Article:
Utah’s dashboard targets enrollment, focusing on students first

The university's Sorenson Impact Center says 'rightsizing', not downsizing. is key to ensuring their future. It is looking for partners on its MAPS Project to help in this mission.
By: | February 5, 2021
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The stories of futility are heart wrenching. A student with one semester to go can’t complete her studies because of financial concerns. A student who has built a community on campus is unsure whether he will be able to afford housing or whether his institution will deliver on its promise of virtual instruction.

As the Sorenson Impact Center at the University of Utah notes, these are not “outliers”. These are the plights of millions of students whose lives have been altered by the COVID-19 pandemic. Some more than others, like the student who came to the U.S. from the Democratic Republic of Congo with very little, earned her way into college but as a senior is now concerned for her future.

This academic “think-and-do-tank” has been working to address those marginalized voices while providing data that can help higher education better meet their needs. Its MAPS Project (Model, Analyze, Prototype, and Share) is not only relaying their stories, but attempting to solidify their future successes.

So it is asking institutions of higher education to look at the data on its MAPS Data Dashboard – budgets, mergers and closures, and the impacts of COVID-19 on higher education – and help in this collaborative research effort that has been fueled by grants from the Bill & Melinda Gates Foundation.

“Over the last two years we’ve convened a working group of experts three times to explore the implications of changing higher ed enrollment, but instead of solely focusing on what enrollment decline means for institutions — like closures and mergers — we also wanted to know what it means for students, whether they’re at an institution at risk of closure or, more likely, an institution struggling because of diminishing tuition-dependent spending,” said Sreeja Nair, Manager of Data, Policy and Performance Innovation at the Sorenson Impact Center.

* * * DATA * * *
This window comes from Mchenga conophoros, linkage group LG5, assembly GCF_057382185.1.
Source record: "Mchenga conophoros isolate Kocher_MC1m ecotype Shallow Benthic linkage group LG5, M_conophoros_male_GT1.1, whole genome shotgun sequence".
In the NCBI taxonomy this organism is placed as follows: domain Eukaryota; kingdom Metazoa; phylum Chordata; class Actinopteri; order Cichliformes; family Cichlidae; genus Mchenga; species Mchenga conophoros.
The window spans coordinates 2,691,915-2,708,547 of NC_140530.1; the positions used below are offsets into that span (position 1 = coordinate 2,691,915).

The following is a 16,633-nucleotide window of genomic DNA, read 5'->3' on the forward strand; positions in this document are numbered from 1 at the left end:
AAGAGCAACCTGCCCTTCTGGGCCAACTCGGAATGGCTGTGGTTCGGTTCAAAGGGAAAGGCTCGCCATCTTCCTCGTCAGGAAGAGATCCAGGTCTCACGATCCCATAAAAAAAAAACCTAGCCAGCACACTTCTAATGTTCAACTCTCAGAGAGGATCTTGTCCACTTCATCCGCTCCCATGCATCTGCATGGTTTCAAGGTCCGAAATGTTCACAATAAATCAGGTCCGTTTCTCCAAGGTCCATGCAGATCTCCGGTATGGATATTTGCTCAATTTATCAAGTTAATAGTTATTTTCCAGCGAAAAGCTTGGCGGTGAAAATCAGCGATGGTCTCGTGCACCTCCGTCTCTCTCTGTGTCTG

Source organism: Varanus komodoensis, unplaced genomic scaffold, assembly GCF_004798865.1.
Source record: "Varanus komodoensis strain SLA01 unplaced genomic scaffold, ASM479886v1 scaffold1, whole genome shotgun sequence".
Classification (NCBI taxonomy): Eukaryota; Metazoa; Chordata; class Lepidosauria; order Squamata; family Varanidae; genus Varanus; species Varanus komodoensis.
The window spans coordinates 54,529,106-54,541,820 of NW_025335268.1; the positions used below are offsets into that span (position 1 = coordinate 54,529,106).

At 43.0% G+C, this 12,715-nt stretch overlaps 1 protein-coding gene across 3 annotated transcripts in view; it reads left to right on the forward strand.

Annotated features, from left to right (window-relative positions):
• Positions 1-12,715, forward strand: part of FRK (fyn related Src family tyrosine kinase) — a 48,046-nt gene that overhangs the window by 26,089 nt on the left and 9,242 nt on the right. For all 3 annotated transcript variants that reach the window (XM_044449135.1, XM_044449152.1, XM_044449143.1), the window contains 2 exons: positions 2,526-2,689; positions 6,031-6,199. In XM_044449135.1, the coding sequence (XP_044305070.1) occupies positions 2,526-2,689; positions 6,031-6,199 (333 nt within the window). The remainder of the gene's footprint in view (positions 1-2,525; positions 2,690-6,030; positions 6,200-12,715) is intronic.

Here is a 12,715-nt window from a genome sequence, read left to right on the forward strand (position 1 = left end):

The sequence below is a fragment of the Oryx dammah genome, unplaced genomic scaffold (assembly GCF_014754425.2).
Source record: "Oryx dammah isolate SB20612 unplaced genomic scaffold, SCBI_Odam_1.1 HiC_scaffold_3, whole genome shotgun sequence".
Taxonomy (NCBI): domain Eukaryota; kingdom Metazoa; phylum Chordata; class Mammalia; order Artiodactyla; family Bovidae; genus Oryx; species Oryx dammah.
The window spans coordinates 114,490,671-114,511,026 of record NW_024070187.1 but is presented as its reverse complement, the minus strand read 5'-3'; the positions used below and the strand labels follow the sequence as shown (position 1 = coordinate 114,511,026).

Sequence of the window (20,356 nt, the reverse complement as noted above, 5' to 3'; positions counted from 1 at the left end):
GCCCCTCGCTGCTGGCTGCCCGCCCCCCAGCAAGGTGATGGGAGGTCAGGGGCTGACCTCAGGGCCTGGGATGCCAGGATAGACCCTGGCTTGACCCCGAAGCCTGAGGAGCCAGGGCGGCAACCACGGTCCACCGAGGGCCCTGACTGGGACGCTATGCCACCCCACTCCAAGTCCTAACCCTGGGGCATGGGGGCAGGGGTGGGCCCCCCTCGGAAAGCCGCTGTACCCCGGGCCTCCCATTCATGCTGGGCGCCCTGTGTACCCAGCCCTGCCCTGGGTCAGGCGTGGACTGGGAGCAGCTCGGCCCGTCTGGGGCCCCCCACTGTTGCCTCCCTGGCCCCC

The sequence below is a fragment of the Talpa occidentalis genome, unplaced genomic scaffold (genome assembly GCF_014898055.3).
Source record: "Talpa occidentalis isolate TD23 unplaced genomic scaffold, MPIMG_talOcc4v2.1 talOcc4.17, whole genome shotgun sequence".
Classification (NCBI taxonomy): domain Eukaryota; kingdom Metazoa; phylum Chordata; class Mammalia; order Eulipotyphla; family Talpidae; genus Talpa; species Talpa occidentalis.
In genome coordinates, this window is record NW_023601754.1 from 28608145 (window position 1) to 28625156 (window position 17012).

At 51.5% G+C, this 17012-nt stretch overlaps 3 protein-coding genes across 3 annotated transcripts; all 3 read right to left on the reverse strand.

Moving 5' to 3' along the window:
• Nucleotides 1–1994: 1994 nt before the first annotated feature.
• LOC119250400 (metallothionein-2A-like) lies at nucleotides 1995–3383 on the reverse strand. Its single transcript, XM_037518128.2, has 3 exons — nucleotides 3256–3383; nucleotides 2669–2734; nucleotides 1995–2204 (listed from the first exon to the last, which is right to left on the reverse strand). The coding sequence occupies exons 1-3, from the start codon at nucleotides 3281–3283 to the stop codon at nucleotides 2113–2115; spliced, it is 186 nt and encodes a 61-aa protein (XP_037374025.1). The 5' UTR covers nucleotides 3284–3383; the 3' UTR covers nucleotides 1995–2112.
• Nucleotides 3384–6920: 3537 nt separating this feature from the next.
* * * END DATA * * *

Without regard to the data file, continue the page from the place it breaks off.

“We’re still exploring how the higher ed landscape could be more equitable and student-centric. If that interests you, get in touch. We want a clearer picture of the issues along with better data and recommendations for decision-makers in government and IHEs.”

Nair said the Sorenson Center initiative culled data from the Integrated Postsecondary Education Data System, the American Community Survey, the Bureau of Economic Analysis and the Bureau of Labor Statistics to help get its project going. The dashboard started tracking state budgets and used the State Higher Education Finance (SHEF) Report from the State Higher Education Executive Officers (SHEEO) and Grapevine

One of the red flags they’ve foreseen is the waning revenue institutions will receive from state governments this year. Beyond how they manage potential shortfalls will be how they can still deliver the same high-quality education and experience to students during and beyond this crisis.

As institutions explore next steps and the challenges that face them, there is a deep concern for those who may be displaced in the process, especially in a pandemic.

Reseachers at the Sorenson Center say, “Instead of downsizing, an institution should focus on rightsizing,” that is prioritizing both institution needs and student needs and not one or the other.

According to its data, 296 institutions chose to focus on short-term solutions (deferring infrastructure improvements, reducing operational spending, freezing promotions and salaries and reducing hiring and staff) while 187 chose longer-term measures (reducing athletic spending, institution staff, academic departments and faculty) in 2020.

What about students?

However higher education leaders choose to keep their institutions running, students must not be brushed aside in those decisions. In surveys gleaned by researchers from around the nation, they highlighted several areas of concern that colleges should be tracking:

  • Physical health, especially students from low-income backgrounds and women, who expressed concern during the pandemic.
  • Financial considerations, particularly affordability for Latinx/Hispanic and Black students. Also looking at the value of your institution’s offerings for students with disabilities.
  • Closely monitoring COVID-19 and how that is affecting students’ decision-making. It is important to gauge their feelings through surveys and provide wraparound supports when possible.
  • A lack of communication and messaging through proper channels can really distance students, especially those that are struggling financially or personally. Regularly promote services that are available to them.
  • Don’t discount mental health options. Just because your institution has opened back up and conducting classes, in person or in hybrid models, doesn’t mean students are feeling comfortable. Many need support and need to know where they can get it.